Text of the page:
HomecomingAutumn is nearly upon us, and recently I asked some friends what came to their minds when they thought about ‘homecoming’. What thoughts and feelings do they associate with the idea of returning home? Answers ranged from ‘Heaven’ to ‘mother’s home cooking,’ to ‘game night’ and even ‘football and decorated mums’.

Most people have happy memories from childhood, family, friends, hometown happenings. The term “homecoming” implies that someone has left center camp and is now returning. We often get sentimental about the past—it is appealing to wistfully re-experience sights, sounds, touches that have become distant memories.

Some people, however, depart from the home nest to rarely look back, perhaps because of frustration, broken relationships, hurtful experiences they would rather not face again. But life has a way of calling us back ‘home’ from time to time, such as family weddings or deaths. What happens when homecoming becomes a dreaded mission?

Perhaps we have all experienced the uncertainty expressed by the phrase, “you can’t go home again.” Meaning, things reshape, people change, YOU change—it won’t be the same when you return. Dynamics are different and homecoming sometimes morphs into a time of painful adjustment.

I have experienced both sides—the excitement of reuniting with loved ones and revisiting places where wonderful memories were made, as well as the apprehension of possible rejection or conflict upon arrival. Will my family and friends notice the changes in me? Will they welcome me or fuss at me? Will they like the real me? Can we relax with each other?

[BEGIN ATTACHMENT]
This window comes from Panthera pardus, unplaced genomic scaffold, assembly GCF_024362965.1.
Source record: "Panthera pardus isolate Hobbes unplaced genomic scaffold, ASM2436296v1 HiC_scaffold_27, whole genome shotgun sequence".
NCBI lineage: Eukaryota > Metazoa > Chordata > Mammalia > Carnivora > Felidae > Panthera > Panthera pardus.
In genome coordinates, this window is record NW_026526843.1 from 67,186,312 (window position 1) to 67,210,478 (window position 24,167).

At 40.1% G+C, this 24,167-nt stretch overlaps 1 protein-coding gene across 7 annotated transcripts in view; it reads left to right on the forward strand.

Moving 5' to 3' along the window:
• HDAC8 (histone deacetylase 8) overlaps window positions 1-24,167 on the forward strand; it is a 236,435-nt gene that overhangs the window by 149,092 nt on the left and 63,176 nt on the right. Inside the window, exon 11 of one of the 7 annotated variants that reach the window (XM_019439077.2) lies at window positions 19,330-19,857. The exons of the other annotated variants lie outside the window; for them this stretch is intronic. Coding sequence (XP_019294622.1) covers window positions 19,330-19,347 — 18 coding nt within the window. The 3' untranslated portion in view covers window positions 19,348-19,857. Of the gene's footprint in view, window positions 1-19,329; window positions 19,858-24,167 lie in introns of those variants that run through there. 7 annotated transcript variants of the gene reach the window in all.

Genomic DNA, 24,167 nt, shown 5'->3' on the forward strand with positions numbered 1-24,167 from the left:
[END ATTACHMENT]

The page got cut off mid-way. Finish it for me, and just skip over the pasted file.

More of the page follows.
I think of a well-known story of a similar situation, about an estranged father and son. The son used all of his inheritance money to travel and party, and ended up serving pig slop to make ends meet. He finally decided to go home, uncertain of how he would be embraced. On the way, he planned his speech to his parents.

While the son was a long way off, his dad saw him, because he had been searching the horizon every single day, longing to see his son again. He called the family together and told them, “Quick! He’s coming home! Call the best caterers and order tons of his favorite foods! Freshen up his room, and put his favorite things in there so he will feel right at home. It doesn’t matter how he has changed, or what he has done—I love WHO he is, because he is my son. I’m thrilled that he is coming back home!”

The father (and mother) were willing to listen, but didn’t need to hear their son’s speech or explanations—they were so happy to have him at their table, where there had been an empty chair waiting all along.

Circumstances change. Parents change and children change. Perspectives, attitudes, and beliefs change. Mostly over time they refine and improve. Whether you are one who is returning with butterflies in your spirit, or one at home that is watching and waiting, keep hope alive! Don’t give up. Give second chances.

Trust that you CAN go ‘home again’, try again, and look forward to new beginnings and delightful surprises. You are loved, no matter what!

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